A government advisory panel today said healthy postmenopausal women should not take daily low doses of vitamin D and calcium to prevent bone fractures. The panel said there is insufficient evidence to evaluate the risks or benefits of larger doses.
In its report, the U.S. Preventive Services Task Force also said existing research is insufficient to assess the risks or benefits of taking vitamin D - with or without calcium - to prevent cancer in adults.
Some studies link higher levels of vitamin D with lower rates of colorectal cancer and reduced risks for other cancer, including breast, prostate and pancreatic cancers. These reports are mixed and therefore inconclusive, according to the advisory panel.
This is the same panel that grabbed headlines recently by recommending against PSA (prostate-specific antigen) tests to screen for prostate cancer in healthy men and advised that women 50 to 74 have a mammogram every other year, instead of annually.
This latest report adds to many conflicting messages about the benefits and risks of vitamin D and calcium supplements.
For years, experts have been touting the health benefits of these nutrients. Both calcium and vitamin D are key nutrients for bone health, and vitamin D also plays a role in muscle health.
The Institute of Medicine, which provides independent advice on health, recommends that people daily get 600-800 IUs (international units) of vitamin D and 700-1,300 milligrams of calcium, depending on age.
Most Americans are meeting their needs for both nutrients, the institute says, partly because many foods have calcium added and many people take vitamin supplements. Many foods, such as milk and yogurt products, are rich in calcium and fortified with vitamin D. Sunlight triggers the production of vitamin D in skin and is a major source of the vitamin for many people.
The task force's draft recommendation looked at doses equal to or less than 400 IU of vitamin D and 1,000 milligrams of calcium for fracture prevention, and recommended against taking them, saying the nutrients slightly increase the risk for kidney stones. The authors add that there is insufficient evidence to draw conclusions about taking larger doses to prevent fractures.
Fractures are a significant health problem, the task force says; every year approximately 1.5 million fractures occur in the U.S. Nearly half of all women older than 50 will have an osteoporosis-related fracture during their lifetime.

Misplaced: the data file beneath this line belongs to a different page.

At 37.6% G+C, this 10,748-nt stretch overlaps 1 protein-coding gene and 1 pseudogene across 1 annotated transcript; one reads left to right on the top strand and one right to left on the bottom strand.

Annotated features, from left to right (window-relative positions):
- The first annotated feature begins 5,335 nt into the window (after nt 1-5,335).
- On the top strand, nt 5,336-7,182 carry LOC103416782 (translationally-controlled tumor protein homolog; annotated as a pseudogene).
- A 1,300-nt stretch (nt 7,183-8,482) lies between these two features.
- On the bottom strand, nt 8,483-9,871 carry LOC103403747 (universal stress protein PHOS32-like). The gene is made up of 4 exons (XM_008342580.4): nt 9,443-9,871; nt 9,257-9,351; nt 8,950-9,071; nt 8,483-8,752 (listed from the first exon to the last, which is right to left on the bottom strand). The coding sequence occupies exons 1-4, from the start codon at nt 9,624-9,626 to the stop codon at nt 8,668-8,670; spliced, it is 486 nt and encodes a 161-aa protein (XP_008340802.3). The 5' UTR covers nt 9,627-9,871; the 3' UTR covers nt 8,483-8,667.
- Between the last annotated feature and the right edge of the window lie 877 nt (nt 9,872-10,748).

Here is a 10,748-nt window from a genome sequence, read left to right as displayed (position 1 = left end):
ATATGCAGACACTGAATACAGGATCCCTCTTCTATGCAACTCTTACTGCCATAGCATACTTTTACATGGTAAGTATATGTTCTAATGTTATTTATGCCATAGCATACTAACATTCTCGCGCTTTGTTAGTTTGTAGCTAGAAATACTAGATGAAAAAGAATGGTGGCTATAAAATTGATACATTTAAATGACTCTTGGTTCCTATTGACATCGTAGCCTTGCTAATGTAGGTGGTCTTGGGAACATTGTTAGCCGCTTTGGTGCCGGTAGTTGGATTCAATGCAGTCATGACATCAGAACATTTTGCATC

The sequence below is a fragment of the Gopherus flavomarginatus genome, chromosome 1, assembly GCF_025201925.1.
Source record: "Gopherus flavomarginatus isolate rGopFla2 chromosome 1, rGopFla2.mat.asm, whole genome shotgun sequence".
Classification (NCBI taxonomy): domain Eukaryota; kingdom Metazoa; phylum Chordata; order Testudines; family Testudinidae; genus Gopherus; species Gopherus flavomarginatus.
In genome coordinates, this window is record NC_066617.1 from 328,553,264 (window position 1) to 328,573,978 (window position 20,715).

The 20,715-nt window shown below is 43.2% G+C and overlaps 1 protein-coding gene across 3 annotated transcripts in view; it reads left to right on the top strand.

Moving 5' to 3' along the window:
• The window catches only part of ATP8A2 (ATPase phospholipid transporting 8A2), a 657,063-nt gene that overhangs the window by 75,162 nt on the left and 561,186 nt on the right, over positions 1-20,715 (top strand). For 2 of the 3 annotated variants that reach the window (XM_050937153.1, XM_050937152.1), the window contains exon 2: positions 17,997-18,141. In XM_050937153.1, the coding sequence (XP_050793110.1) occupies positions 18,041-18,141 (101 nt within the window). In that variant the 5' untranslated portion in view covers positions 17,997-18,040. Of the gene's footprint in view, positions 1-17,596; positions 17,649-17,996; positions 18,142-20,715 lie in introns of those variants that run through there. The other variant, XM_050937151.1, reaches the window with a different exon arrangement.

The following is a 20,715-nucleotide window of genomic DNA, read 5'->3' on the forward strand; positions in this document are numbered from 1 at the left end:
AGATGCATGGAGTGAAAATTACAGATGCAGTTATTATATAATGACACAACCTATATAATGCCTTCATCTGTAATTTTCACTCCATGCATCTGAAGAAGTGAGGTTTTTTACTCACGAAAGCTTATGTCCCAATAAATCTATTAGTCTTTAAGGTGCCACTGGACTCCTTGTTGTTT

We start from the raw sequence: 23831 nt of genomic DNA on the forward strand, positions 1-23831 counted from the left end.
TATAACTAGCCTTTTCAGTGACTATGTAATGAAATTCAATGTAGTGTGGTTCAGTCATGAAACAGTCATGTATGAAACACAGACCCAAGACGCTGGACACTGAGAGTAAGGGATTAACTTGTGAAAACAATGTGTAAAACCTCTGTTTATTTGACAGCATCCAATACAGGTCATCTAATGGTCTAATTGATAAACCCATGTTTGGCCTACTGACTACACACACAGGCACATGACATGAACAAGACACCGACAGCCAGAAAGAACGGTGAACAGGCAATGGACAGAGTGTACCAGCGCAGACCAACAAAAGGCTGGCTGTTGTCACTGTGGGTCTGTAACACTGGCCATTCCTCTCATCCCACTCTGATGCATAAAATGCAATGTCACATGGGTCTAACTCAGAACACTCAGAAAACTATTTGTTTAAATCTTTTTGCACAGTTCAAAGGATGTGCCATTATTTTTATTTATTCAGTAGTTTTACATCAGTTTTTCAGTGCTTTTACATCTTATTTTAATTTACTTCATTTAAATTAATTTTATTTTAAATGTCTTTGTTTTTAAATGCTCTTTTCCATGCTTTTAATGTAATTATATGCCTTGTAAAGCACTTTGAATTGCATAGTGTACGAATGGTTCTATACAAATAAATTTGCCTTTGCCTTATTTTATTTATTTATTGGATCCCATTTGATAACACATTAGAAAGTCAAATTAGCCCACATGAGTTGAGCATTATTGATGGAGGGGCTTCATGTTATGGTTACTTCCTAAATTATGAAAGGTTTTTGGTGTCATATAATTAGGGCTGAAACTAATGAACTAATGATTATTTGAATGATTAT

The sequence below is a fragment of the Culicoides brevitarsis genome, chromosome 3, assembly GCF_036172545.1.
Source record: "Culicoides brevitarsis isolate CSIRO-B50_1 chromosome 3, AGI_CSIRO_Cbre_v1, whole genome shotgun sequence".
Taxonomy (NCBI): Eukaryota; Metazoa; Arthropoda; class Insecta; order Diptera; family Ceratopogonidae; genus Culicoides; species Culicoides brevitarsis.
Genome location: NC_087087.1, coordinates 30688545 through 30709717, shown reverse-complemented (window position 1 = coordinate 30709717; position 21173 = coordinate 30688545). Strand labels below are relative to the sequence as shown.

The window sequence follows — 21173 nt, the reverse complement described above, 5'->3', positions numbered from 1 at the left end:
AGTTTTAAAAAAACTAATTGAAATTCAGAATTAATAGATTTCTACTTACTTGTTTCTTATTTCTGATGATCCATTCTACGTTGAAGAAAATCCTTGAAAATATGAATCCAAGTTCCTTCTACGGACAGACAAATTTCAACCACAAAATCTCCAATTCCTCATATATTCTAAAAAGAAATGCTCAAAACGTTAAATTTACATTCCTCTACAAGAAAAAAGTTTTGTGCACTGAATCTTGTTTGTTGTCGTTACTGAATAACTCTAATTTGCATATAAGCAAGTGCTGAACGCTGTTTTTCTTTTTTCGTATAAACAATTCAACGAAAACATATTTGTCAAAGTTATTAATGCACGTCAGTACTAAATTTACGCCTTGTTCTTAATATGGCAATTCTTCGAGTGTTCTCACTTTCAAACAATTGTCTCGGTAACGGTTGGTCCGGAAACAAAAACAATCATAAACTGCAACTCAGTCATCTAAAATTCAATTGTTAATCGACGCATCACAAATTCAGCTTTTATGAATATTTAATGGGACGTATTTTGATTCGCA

"The science is still out for pre-menopausal women and men," with regard to low-dose supplements and fractures, says Timothy Wilt, the lead author on the panel report. "Many people take the supplements, but the science was insufficient to make recommendations for everyone."
Some health experts don't agree with the task force recommendation and say women should weigh options with their physicians based on their own ethnicity and geographic location.
The studies analyzed by the government panel have important limitations, says Jen Sacheck, an assistant professor and researcher in the antioxidants research laboratory at Tufts University in Boston. The research largely involved white people and no accommodation was made for how nutritional needs may vary by where a person lives, she says.
"It's a more complex picture than they're painting," she says. "If you live in New England there are many months of the year when you're not getting adequate amounts of vitamin D from the sun. I check blood levels of young and older people and find them to be low in New England."
Suzanne Steinbaum, director of women and heart disease at Lenox Hill Hospital in New York and an American Heart Association spokeswoman, agrees with the task force that "there seems to be no place for calcium for preventing cancer and fractures.
"To tell people, 'Take calcium and vitamin D to prevent fractures as you get older,' that's not panning out anymore," she says. "Even if you are at risk for a fracture, maybe you have to try other lifestyle changes, like diet and weight-bearing exercise."
Clifford Rosen, a spokesman for the Society of Bone and Mineral Research, notes that the task force discounts a finding from the Women's Health Initiative, a study of 36,282 healthy postmenopausal women, that supplements offer a 10%-11% reduced risk of fractures.
"The government panel's report is a little confusing," Rosen says.
JoAnn Manson, one of the Women's Health Initiative investigators, says in addition to reporting the lower fracture rate, the initiative found "bone density improved among postmenopausal women taking supplements."
Recent research has linked calcium supplements to increased risk of heart attacks, Manson says; she adds that it is best to get calcium from the diet, but some may want to add a low-dose supplement to reach recommended levels.
"The key point about calcium is that more is not better," says Manson, chief of the division of preventive medicine at Brigham and Women's Hospital in Boston.
The National Cancer Institute is funding a 20,000-person study to find whether taking a daily dietary supplement of 2,000 IU of vitamin D or one gram of omega 3 fatty acids reduces the risk of cancer, heart disease and stroke. Manson is directing the study and recruiting men and women for it through this year.
"The science is still out on cancer prevention," says Wilt.
Steinbaum acknowledges that consumers may feel confused and frustrated by changing recommendations. She hopes that people won't give up and feel there's nothing they can do to improve their health. The two old standbys - "eating better and exercising" - still have the greatest impact, she says.